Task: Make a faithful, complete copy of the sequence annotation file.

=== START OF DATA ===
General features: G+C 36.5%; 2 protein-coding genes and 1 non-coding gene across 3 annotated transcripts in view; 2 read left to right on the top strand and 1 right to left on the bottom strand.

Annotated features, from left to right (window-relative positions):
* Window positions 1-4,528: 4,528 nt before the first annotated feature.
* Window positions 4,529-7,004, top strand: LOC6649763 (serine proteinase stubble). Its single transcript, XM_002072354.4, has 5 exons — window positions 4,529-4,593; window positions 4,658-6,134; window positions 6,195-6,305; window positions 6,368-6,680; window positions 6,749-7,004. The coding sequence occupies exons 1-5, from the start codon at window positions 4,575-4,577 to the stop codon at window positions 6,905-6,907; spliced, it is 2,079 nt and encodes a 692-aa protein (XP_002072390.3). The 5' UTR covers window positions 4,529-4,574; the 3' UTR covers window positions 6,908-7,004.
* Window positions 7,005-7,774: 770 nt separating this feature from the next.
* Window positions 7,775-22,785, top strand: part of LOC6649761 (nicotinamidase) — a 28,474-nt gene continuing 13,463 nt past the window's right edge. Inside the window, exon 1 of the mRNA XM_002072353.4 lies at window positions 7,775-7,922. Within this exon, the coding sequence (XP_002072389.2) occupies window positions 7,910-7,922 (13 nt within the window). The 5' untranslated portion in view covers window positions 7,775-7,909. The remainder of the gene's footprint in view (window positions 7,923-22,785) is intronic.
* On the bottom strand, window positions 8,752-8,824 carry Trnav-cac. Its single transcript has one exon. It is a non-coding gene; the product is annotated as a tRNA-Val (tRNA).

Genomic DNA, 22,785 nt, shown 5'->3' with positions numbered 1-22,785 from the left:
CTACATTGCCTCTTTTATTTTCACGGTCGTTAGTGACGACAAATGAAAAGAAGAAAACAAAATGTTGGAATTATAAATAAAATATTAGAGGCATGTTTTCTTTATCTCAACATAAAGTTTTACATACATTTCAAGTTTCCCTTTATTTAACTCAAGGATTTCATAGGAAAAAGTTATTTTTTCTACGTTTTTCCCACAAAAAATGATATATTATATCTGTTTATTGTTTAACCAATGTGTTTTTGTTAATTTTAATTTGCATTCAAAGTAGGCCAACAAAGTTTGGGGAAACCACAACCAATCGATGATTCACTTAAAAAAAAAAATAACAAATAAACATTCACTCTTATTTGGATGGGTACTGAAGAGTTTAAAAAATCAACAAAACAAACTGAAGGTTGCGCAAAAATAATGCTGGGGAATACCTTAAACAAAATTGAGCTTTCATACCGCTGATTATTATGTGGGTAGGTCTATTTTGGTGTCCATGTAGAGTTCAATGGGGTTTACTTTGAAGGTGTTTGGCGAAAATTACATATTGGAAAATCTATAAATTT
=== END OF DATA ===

General features: G+C 36.5%; 2 protein-coding genes and 1 non-coding gene across 3 annotated transcripts in view; 2 read left to right on the top strand and 1 right to left on the bottom strand.

Annotated features, from left to right (window-relative positions):
* Window positions 1-4,528: 4,528 nt before the first annotated feature.
* Window positions 4,529-7,004, top strand: LOC6649763 (serine proteinase stubble). Its single transcript, XM_002072354.4, has 5 exons — window positions 4,529-4,593; window positions 4,658-6,134; window positions 6,195-6,305; window positions 6,368-6,680; window positions 6,749-7,004. The coding sequence occupies exons 1-5, from the start codon at window positions 4,575-4,577 to the stop codon at window positions 6,905-6,907; spliced, it is 2,079 nt and encodes a 692-aa protein (XP_002072390.3). The 5' UTR covers window positions 4,529-4,574; the 3' UTR covers window positions 6,908-7,004.
* Window positions 7,005-7,774: 770 nt separating this feature from the next.
* Window positions 7,775-22,785, top strand: part of LOC6649761 (nicotinamidase) — a 28,474-nt gene continuing 13,463 nt past the window's right edge. Inside the window, exon 1 of the mRNA XM_002072353.4 lies at window positions 7,775-7,922. Within this exon, the coding sequence (XP_002072389.2) occupies window positions 7,910-7,922 (13 nt within the window). The 5' untranslated portion in view covers window positions 7,775-7,909. The remainder of the gene's footprint in view (window positions 7,923-22,785) is intronic.
* On the bottom strand, window positions 8,752-8,824 carry Trnav-cac. Its single transcript has one exon. It is a non-coding gene; the product is annotated as a tRNA-Val (tRNA).

Genomic DNA, 22,785 nt, shown 5'->3' with positions numbered 1-22,785 from the left:
CTACATTGCCTCTTTTATTTTCACGGTCGTTAGTGACGACAAATGAAAAGAAGAAAACAAAATGTTGGAATTATAAATAAAATATTAGAGGCATGTTTTCTTTATCTCAACATAAAGTTTTACATACATTTCAAGTTTCCCTTTATTTAACTCAAGGATTTCATAGGAAAAAGTTATTTTTTCTACGTTTTTCCCACAAAAAATGATATATTATATCTGTTTATTGTTTAACCAATGTGTTTTTGTTAATTTTAATTTGCATTCAAAGTAGGCCAACAAAGTTTGGGGAAACCACAACCAATCGATGATTCACTTAAAAAAAAAAATAACAAATAAACATTCACTCTTATTTGGATGGGTACTGAAGAGTTTAAAAAATCAACAAAACAAACTGAAGGTTGCGCAAAAATAATGCTGGGGAATACCTTAAACAAAATTGAGCTTTCATACCGCTGATTATTATGTGGGTAGGTCTATTTTGGTGTCCATGTAGAGTTCAATGGGGTTTACTTTGAAGGTGTTTGGCGAAAATTACATATTGGAAAATCTATAAATTT